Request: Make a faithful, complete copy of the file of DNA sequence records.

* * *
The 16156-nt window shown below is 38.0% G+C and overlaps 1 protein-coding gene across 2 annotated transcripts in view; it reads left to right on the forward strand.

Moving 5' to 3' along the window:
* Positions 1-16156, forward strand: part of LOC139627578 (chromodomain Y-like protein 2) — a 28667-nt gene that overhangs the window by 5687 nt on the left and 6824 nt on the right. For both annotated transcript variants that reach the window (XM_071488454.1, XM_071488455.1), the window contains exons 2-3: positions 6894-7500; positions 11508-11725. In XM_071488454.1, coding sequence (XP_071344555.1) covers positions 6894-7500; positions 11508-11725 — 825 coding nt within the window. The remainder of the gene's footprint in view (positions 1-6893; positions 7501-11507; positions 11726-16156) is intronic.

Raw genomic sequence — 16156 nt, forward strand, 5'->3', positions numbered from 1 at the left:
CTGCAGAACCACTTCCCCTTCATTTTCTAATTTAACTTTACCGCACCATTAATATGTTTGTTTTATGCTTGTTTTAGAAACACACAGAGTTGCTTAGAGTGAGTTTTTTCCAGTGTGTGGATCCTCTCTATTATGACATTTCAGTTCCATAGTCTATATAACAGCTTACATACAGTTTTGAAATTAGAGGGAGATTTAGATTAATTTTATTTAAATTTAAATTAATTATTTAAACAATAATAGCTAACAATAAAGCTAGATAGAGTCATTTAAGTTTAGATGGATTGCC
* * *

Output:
The 16156-nt window shown below is 38.0% G+C and overlaps 1 protein-coding gene across 2 annotated transcripts in view; it reads left to right on the forward strand.

Moving 5' to 3' along the window:
* Positions 1-16156, forward strand: part of LOC139627578 (chromodomain Y-like protein 2) — a 28667-nt gene that overhangs the window by 5687 nt on the left and 6824 nt on the right. For both annotated transcript variants that reach the window (XM_071488454.1, XM_071488455.1), the window contains exons 2-3: positions 6894-7500; positions 11508-11725. In XM_071488454.1, coding sequence (XP_071344555.1) covers positions 6894-7500; positions 11508-11725 — 825 coding nt within the window. The remainder of the gene's footprint in view (positions 1-6893; positions 7501-11507; positions 11726-16156) is intronic.

Raw genomic sequence — 16156 nt, forward strand, 5'->3', positions numbered from 1 at the left:
CTGCAGAACCACTTCCCCTTCATTTTCTAATTTAACTTTACCGCACCATTAATATGTTTGTTTTATGCTTGTTTTAGAAACACACAGAGTTGCTTAGAGTGAGTTTTTTCCAGTGTGTGGATCCTCTCTATTATGACATTTCAGTTCCATAGTCTATATAACAGCTTACATACAGTTTTGAAATTAGAGGGAGATTTAGATTAATTTTATTTAAATTTAAATTAATTATTTAAACAATAATAGCTAACAATAAAGCTAGATAGAGTCATTTAAGTTTAGATGGATTGCC